The overhaul of NHS dentistry is still facing major problems on the day it comes into force, health bosses say.
Many dentists are unhappy with the new arrangements
The NHS Confederation poll of 124 of the 300 senior local health chiefs in England found many thought the new arrangements were causing uncertainty.
The primary care trust chief executives also said some dentists may stop providing NHS services in the future.
A new contract and fees system is being introduced by the government on Saturday in a bid to improve services.
Dentistry has long been a thorn in the government's side with many people claiming they cannot find an NHS dentist.
About one in 10 practices do not accept new patients and over recent years images of people queuing in the street to register with new dentists have become familiar.
The reforms which are coming into place are meant to introduce a simpler system of fees and reward dentists for carrying out more preventative work.
But dentists have complained the deal does not live up to expectations with about 10% thought to have refused to sign up to it.
And the survey by the NHS Confederation shows the organisations responsible for administering the new contract, the PCTs, also believe it is fraught with difficulties.
PCT chief executives said that while the majority had secured enough provision to meet the demand from their local population, there was a risk that more dentists could walk away from the NHS in the future.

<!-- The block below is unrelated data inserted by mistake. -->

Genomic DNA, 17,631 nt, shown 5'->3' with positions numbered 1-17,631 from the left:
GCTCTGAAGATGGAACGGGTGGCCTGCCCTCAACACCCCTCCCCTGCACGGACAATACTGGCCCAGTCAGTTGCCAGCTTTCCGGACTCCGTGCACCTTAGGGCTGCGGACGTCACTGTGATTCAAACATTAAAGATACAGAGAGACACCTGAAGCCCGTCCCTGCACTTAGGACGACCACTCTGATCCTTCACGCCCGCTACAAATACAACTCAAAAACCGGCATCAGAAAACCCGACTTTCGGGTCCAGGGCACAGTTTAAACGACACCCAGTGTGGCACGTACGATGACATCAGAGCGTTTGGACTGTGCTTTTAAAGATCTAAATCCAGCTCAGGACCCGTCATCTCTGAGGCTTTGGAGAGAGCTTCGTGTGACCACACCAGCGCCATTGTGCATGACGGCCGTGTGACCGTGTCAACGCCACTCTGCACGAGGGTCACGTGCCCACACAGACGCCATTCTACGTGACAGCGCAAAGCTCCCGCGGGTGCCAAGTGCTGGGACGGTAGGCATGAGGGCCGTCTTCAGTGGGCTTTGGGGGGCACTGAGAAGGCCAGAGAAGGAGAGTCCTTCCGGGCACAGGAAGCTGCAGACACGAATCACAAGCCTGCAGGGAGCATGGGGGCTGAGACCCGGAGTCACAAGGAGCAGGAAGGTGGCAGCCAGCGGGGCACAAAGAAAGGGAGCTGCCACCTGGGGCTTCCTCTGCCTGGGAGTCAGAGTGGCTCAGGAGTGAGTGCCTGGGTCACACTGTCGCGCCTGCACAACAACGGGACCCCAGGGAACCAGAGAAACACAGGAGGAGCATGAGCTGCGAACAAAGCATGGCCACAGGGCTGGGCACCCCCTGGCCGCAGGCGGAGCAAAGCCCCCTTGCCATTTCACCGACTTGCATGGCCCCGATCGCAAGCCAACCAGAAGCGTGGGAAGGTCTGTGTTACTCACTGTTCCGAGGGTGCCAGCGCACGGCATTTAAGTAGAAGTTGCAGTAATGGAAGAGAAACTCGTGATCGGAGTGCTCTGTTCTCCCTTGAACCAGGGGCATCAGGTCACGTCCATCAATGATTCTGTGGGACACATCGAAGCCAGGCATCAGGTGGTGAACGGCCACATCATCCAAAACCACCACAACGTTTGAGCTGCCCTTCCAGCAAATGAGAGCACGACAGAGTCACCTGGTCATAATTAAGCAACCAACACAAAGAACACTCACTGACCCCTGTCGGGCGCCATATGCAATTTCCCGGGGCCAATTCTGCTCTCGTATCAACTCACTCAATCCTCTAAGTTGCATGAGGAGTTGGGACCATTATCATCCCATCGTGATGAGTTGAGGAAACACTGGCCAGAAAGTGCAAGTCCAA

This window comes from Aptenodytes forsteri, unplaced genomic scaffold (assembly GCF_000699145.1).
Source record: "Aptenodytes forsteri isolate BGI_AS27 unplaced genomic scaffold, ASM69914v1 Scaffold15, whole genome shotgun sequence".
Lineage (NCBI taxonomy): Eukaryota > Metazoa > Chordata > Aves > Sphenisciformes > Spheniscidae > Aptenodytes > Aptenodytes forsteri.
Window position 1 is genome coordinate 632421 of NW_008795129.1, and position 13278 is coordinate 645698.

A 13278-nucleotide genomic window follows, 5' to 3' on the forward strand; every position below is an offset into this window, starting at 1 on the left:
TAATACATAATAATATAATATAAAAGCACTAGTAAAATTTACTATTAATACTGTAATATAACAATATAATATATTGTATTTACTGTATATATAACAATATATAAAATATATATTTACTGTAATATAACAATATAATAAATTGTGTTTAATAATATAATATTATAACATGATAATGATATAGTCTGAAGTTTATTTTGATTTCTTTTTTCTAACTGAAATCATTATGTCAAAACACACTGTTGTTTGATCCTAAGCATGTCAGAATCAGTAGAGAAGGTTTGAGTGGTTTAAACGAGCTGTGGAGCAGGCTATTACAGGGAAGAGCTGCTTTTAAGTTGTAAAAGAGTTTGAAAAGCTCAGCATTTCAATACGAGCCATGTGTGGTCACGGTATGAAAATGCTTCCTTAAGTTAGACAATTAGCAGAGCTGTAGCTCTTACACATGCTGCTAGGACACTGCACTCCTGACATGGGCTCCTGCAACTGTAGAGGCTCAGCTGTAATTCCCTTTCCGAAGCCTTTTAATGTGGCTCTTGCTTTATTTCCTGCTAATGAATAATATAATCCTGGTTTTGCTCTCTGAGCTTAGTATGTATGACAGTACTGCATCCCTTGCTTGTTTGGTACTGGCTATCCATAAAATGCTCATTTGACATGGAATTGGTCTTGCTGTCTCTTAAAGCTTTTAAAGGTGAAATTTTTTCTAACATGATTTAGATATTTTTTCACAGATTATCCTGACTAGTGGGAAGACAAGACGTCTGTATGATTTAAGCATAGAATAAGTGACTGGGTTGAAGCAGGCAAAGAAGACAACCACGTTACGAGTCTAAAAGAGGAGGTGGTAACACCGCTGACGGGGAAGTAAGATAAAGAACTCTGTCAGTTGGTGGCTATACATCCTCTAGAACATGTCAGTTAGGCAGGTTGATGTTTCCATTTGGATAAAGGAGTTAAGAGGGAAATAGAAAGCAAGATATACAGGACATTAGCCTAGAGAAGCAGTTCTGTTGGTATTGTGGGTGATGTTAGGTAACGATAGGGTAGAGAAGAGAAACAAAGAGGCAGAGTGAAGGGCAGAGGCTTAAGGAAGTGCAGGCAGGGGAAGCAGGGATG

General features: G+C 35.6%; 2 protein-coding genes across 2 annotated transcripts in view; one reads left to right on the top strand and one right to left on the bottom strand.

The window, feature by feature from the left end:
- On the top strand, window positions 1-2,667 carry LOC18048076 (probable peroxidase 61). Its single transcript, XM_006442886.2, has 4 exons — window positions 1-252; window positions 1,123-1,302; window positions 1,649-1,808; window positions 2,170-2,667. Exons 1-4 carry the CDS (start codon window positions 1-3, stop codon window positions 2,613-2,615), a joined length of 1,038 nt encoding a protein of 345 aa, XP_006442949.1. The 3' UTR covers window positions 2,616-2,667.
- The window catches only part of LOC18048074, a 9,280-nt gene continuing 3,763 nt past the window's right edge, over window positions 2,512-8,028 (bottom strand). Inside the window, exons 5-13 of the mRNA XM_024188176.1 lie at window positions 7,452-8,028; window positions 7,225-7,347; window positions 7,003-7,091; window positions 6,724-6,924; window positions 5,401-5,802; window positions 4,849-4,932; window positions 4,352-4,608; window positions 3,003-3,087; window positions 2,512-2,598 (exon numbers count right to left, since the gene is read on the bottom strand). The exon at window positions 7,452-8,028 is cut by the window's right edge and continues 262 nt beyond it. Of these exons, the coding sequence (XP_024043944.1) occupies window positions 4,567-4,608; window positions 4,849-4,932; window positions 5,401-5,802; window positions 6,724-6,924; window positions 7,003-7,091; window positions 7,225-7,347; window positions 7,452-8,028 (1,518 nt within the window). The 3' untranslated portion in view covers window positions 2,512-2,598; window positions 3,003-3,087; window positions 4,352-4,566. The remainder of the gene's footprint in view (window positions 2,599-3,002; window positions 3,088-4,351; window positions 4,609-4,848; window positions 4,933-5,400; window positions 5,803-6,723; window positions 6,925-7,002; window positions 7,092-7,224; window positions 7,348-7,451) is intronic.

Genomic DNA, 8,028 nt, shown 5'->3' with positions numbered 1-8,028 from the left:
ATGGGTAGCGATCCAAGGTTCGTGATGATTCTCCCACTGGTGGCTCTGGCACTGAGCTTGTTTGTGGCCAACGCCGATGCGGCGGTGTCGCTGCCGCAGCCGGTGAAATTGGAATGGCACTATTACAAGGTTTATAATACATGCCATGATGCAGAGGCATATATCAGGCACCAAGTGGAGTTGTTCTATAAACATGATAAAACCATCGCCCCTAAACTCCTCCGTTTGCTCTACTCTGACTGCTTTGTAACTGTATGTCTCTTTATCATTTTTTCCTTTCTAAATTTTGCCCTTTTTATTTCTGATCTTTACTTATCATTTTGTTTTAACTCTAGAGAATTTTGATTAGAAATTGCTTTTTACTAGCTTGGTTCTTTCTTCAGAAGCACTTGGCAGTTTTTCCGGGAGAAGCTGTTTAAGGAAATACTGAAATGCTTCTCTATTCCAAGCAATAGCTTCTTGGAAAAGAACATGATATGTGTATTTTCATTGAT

The survey revealed that 5% of dentists could stop providing NHS services to children, while 6% could walk away from running adult care.
The NHS Confederation, which represents health service managers, said a review of the contract may be needed after a year.
NHS Confederation chief executive Gill Morgan added: "While it is clear that recent headlines predicting the end of NHS dentistry are wrong, there are still significant problems on the day the new contract comes into force."
The survey comes as a poll of 855 people by the consumers' association Which? revealed more than three-quarters thought it would become harder to find a dentist under the new arrangements.
Four out of five also said they did not trust the government to improve dentistry in the next year.
Which? campaigner Sara Apps said: "The government has lost public trust in delivering accessible dental treatment to all."
Health Minister Rosie Winterton said the public could be confident in the future of dentistry.
"It is good news that the majority of NHS managers are confident these reforms will allow them to provide dental services that truly reflect local needs.
"That is the intention of the new contracts and already many PCTs are showing how this is turning around dentistry at a local level."